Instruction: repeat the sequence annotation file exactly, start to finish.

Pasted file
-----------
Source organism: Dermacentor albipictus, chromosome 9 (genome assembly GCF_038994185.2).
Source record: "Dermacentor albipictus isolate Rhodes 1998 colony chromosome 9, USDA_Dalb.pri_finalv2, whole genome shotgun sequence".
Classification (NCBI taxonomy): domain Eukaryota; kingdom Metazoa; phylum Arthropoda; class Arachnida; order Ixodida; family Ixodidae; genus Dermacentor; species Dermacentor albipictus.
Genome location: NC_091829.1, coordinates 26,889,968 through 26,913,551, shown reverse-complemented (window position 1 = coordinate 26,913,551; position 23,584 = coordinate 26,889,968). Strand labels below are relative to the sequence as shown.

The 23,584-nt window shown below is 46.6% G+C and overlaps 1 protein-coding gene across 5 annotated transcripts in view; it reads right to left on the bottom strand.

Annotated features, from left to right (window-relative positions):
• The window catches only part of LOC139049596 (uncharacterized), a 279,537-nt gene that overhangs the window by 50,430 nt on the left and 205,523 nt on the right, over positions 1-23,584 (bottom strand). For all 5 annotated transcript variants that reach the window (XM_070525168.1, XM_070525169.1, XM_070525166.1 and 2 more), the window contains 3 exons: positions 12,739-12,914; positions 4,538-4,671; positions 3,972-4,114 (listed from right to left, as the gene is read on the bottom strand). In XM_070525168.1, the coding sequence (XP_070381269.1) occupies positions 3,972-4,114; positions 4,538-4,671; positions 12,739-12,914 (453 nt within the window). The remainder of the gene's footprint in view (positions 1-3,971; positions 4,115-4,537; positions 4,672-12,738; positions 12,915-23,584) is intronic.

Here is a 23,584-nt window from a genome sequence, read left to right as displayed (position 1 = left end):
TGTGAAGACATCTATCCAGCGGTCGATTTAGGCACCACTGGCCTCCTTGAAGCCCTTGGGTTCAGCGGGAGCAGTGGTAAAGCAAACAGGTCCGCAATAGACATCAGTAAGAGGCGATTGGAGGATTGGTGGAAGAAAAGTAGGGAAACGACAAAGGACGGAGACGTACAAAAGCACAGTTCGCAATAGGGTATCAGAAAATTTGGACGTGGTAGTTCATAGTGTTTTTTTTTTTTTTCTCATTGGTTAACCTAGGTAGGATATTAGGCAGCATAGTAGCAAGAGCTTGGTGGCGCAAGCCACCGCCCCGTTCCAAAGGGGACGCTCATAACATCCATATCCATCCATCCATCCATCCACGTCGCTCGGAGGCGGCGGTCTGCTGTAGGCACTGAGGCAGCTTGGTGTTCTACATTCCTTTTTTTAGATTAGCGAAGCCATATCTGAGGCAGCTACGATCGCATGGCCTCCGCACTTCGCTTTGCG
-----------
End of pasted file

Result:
Source organism: Dermacentor albipictus, chromosome 9 (genome assembly GCF_038994185.2).
Source record: "Dermacentor albipictus isolate Rhodes 1998 colony chromosome 9, USDA_Dalb.pri_finalv2, whole genome shotgun sequence".
Classification (NCBI taxonomy): domain Eukaryota; kingdom Metazoa; phylum Arthropoda; class Arachnida; order Ixodida; family Ixodidae; genus Dermacentor; species Dermacentor albipictus.
Genome location: NC_091829.1, coordinates 26,889,968 through 26,913,551, shown reverse-complemented (window position 1 = coordinate 26,913,551; position 23,584 = coordinate 26,889,968). Strand labels below are relative to the sequence as shown.

The 23,584-nt window shown below is 46.6% G+C and overlaps 1 protein-coding gene across 5 annotated transcripts in view; it reads right to left on the bottom strand.

Annotated features, from left to right (window-relative positions):
• The window catches only part of LOC139049596 (uncharacterized), a 279,537-nt gene that overhangs the window by 50,430 nt on the left and 205,523 nt on the right, over positions 1-23,584 (bottom strand). For all 5 annotated transcript variants that reach the window (XM_070525168.1, XM_070525169.1, XM_070525166.1 and 2 more), the window contains 3 exons: positions 12,739-12,914; positions 4,538-4,671; positions 3,972-4,114 (listed from right to left, as the gene is read on the bottom strand). In XM_070525168.1, the coding sequence (XP_070381269.1) occupies positions 3,972-4,114; positions 4,538-4,671; positions 12,739-12,914 (453 nt within the window). The remainder of the gene's footprint in view (positions 1-3,971; positions 4,115-4,537; positions 4,672-12,738; positions 12,915-23,584) is intronic.

Here is a 23,584-nt window from a genome sequence, read left to right as displayed (position 1 = left end):
TGTGAAGACATCTATCCAGCGGTCGATTTAGGCACCACTGGCCTCCTTGAAGCCCTTGGGTTCAGCGGGAGCAGTGGTAAAGCAAACAGGTCCGCAATAGACATCAGTAAGAGGCGATTGGAGGATTGGTGGAAGAAAAGTAGGGAAACGACAAAGGACGGAGACGTACAAAAGCACAGTTCGCAATAGGGTATCAGAAAATTTGGACGTGGTAGTTCATAGTGTTTTTTTTTTTTTTCTCATTGGTTAACCTAGGTAGGATATTAGGCAGCATAGTAGCAAGAGCTTGGTGGCGCAAGCCACCGCCCCGTTCCAAAGGGGACGCTCATAACATCCATATCCATCCATCCATCCATCCACGTCGCTCGGAGGCGGCGGTCTGCTGTAGGCACTGAGGCAGCTTGGTGTTCTACATTCCTTTTTTTAGATTAGCGAAGCCATATCTGAGGCAGCTACGATCGCATGGCCTCCGCACTTCGCTTTGCG